Masters Athletes and the Muscle Up Hullabaloo
So, you want to compete at the CrossFit Games? Or at regionals, for that matter? Then you’d better damn well be able to do muscle ups.
This last week when the Masters Qualifier workouts were announced, you would have thought someone threw a bag of kittens into a river. The gnashing of teeth was epic. Questions surrounding what would happen if one didn’t finish “Amanda” (Disqualification? Still ranked but with a zero? Still able to advance?) flooded Facebook, as did a lot of frustration and disappointment that muscle ups were going to be the breaking point for a lot of masters athletes.
A lot of “nice knowin’ ya, I don’t have muscle ups” kinds of comments peppered the CrossFit Masters Facebook page, and I will grant that the DNF questions were fair, as there was a lot of confusion about what would happen if you simply could not finish. But, there was also a lot of heat thrown at the idea of a muscle up being included in the manner in which it was - Amanda, opening with nine muscle ups. Some commenters suggested that muscle ups always seems to be included - i.e. “where’s the constantly varied, if muscle ups are always used at the threshold against which we good folks are tested?”
Quick History Lesson
In 2010, Rich Froning lost the CrossFit Games to Graham Holmberg because he could not climb a rope. If you watch this video, you will see Rich revealing a number of holes in his game, from toes-to-bar to rope climbs (watch from 23 minutes).
It’s not about muscle ups, folks.
Work Your Weaknesses or Be Punished
Everyone has a hole. Everyone has strengths. The temptation, once "Amanda" was announced, was to shine a spotlight on the muscle up as the “intentional separator, placed nefariously into the programming to favor only those that were proficient at them.”
Wrong. Before you got to this point, whether it’s the master’s qualifier or regionals, you had to pass a series of tests. Double unders, snatches, chest-to-bar pull ups, overhead squats, deadlifts, box jumps, rowing, cleans, wallball, toes-to-bar, muscle ups, thruster, and burpees. And, during all of that you had to be able to breathe.
For everyone except the top 200 in each masters category, something in that group of movement represented a hole in their game. You made the top 200 because you worked hard enough on a large variety of movements so as to allow you to perform well and you left thousands of others in the dust.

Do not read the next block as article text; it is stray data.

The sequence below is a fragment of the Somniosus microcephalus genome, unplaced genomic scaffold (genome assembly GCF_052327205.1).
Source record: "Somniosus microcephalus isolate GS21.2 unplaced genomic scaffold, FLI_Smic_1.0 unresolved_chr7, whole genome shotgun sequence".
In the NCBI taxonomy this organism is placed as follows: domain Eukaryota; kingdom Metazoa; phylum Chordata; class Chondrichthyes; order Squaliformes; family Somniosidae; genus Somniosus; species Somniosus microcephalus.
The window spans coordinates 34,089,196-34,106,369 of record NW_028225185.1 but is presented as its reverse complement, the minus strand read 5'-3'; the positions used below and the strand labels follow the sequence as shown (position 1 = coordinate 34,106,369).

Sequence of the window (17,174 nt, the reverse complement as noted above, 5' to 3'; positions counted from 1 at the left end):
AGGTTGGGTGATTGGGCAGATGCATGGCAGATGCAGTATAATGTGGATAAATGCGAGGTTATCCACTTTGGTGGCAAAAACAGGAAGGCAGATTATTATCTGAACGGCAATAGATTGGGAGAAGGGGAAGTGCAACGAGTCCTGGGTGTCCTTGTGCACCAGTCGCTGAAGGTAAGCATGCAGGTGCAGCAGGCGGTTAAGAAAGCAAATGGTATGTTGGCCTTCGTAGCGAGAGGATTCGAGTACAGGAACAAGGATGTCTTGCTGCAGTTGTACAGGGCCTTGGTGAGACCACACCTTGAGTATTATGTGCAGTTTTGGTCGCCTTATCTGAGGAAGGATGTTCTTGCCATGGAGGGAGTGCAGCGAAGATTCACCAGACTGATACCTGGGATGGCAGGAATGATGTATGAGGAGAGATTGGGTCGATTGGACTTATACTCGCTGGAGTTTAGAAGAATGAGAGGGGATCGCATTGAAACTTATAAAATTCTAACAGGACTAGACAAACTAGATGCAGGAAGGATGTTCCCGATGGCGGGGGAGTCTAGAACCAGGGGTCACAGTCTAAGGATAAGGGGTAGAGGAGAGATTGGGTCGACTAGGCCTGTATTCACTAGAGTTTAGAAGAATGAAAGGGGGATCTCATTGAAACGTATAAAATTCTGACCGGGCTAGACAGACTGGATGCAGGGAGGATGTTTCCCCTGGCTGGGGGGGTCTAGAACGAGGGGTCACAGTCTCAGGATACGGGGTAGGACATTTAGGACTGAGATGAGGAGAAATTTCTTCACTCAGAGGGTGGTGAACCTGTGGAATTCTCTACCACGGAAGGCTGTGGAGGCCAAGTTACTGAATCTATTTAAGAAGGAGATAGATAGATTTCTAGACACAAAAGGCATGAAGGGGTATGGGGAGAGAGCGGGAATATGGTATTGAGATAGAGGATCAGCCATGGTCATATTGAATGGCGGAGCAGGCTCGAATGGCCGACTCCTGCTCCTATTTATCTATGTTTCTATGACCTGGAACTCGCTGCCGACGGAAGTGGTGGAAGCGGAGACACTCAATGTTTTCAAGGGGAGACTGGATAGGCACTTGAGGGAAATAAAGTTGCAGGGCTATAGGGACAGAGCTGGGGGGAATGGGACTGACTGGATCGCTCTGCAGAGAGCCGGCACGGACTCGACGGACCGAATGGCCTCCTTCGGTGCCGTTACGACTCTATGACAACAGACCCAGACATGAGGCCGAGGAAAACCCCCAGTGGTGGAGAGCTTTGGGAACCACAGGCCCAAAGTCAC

So here we are at the second level - and presumably, the harder level - and guess what? Twenty people are going to perform well enough to leave 180 others in the dust. Why? Because those 180 have a hole in their game. That hole might be muscle ups or it might be the ability to breathe through longer workouts. I can tell you as I write this, I performed extremely well on the one rep max clean, and “Amanda” and poorly on workouts three and four, which were longer, lung-burning sufferfests. But I absolutely guarantee you there are people who were in the top twenty going into this weekend who missed the cut not because of muscle ups, but because they could not clean enough weight to make a dent in the scoring.
And if I fall out of the top twenty (scores are still coming in), it will be not because of “Amanda,” but because one hundred wallballs absolutely crushed me. I know what my weaknesses are going into the Games in Carson, and while I will work muscle ups, my bet is that my coach will hammer me on longer metcons that require the mental toughness that continues to dodge me at times. Give me “Amanda” any day of the week. One-rep cleans are my specialty. But hand me “Helen” and I am in big trouble, folks.
Muscle ups are not the issue. These are programmed into the Open, regionals, and Games no more than any other movement. Those who can do them don’t notice that. Those that can’t see them as a glaring “F-you” from Dave Castro himself. But this is simply not the case at all.
There are certain movements that are going to show up year after year. Muscle ups are one of them. Even for the masters. Get used to it, and learn how to do them. And while you are at it, learn rope climbs, learn how to walk on your hands, make sure you can swim, get proficient at rowing, be able to breathe for long periods, and get good at high-rep push presses. You get the drift.
So let me rephrase my first paragraph:
So, you want to compete at the CrossFit Games? Or at regionals, for that matter? Then you’d better damn well be able to do everything.
Photos courtesy of Jorge Huerta Photography.